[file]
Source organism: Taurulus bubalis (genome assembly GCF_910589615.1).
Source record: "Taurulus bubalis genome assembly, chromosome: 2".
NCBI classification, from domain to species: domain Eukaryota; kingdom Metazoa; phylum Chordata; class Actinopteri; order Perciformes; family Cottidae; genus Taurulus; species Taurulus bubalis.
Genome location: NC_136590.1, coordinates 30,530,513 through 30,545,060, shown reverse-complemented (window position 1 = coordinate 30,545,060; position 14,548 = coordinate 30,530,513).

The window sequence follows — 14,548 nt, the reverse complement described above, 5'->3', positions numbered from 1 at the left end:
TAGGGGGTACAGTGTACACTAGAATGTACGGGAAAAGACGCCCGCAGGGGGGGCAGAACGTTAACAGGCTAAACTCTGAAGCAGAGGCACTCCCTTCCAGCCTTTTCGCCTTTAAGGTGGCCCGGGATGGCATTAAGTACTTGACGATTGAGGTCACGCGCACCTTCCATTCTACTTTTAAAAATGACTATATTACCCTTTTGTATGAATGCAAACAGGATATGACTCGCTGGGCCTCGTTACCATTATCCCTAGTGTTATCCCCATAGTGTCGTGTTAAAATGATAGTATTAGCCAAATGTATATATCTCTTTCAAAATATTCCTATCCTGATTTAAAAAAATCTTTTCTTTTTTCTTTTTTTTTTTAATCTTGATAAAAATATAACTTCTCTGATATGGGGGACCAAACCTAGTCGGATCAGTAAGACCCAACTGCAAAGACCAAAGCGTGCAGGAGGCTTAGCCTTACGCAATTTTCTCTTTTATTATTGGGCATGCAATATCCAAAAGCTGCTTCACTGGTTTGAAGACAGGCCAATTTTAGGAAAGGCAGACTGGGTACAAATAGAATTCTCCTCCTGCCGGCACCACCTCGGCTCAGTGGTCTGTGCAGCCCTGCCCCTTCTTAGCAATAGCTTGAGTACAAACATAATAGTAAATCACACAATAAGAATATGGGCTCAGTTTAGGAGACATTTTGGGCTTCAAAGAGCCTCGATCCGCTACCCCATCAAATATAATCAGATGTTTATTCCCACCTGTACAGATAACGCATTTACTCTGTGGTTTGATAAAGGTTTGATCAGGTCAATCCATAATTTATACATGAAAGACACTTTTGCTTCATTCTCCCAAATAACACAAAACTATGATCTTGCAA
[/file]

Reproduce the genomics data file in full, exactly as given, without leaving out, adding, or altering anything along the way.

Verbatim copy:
Source organism: Taurulus bubalis (genome assembly GCF_910589615.1).
Source record: "Taurulus bubalis genome assembly, chromosome: 2".
NCBI classification, from domain to species: domain Eukaryota; kingdom Metazoa; phylum Chordata; class Actinopteri; order Perciformes; family Cottidae; genus Taurulus; species Taurulus bubalis.
Genome location: NC_136590.1, coordinates 30,530,513 through 30,545,060, shown reverse-complemented (window position 1 = coordinate 30,545,060; position 14,548 = coordinate 30,530,513).

The window sequence follows — 14,548 nt, the reverse complement described above, 5'->3', positions numbered from 1 at the left end:
TAGGGGGTACAGTGTACACTAGAATGTACGGGAAAAGACGCCCGCAGGGGGGGCAGAACGTTAACAGGCTAAACTCTGAAGCAGAGGCACTCCCTTCCAGCCTTTTCGCCTTTAAGGTGGCCCGGGATGGCATTAAGTACTTGACGATTGAGGTCACGCGCACCTTCCATTCTACTTTTAAAAATGACTATATTACCCTTTTGTATGAATGCAAACAGGATATGACTCGCTGGGCCTCGTTACCATTATCCCTAGTGTTATCCCCATAGTGTCGTGTTAAAATGATAGTATTAGCCAAATGTATATATCTCTTTCAAAATATTCCTATCCTGATTTAAAAAAATCTTTTCTTTTTTCTTTTTTTTTTTAATCTTGATAAAAATATAACTTCTCTGATATGGGGGACCAAACCTAGTCGGATCAGTAAGACCCAACTGCAAAGACCAAAGCGTGCAGGAGGCTTAGCCTTACGCAATTTTCTCTTTTATTATTGGGCATGCAATATCCAAAAGCTGCTTCACTGGTTTGAAGACAGGCCAATTTTAGGAAAGGCAGACTGGGTACAAATAGAATTCTCCTCCTGCCGGCACCACCTCGGCTCAGTGGTCTGTGCAGCCCTGCCCCTTCTTAGCAATAGCTTGAGTACAAACATAATAGTAAATCACACAATAAGAATATGGGCTCAGTTTAGGAGACATTTTGGGCTTCAAAGAGCCTCGATCCGCTACCCCATCAAATATAATCAGATGTTTATTCCCACCTGTACAGATAACGCATTTACTCTGTGGTTTGATAAAGGTTTGATCAGGTCAATCCATAATTTATACATGAAAGACACTTTTGCTTCATTCTCCCAAATAACACAAAACTATGATCTTGCAA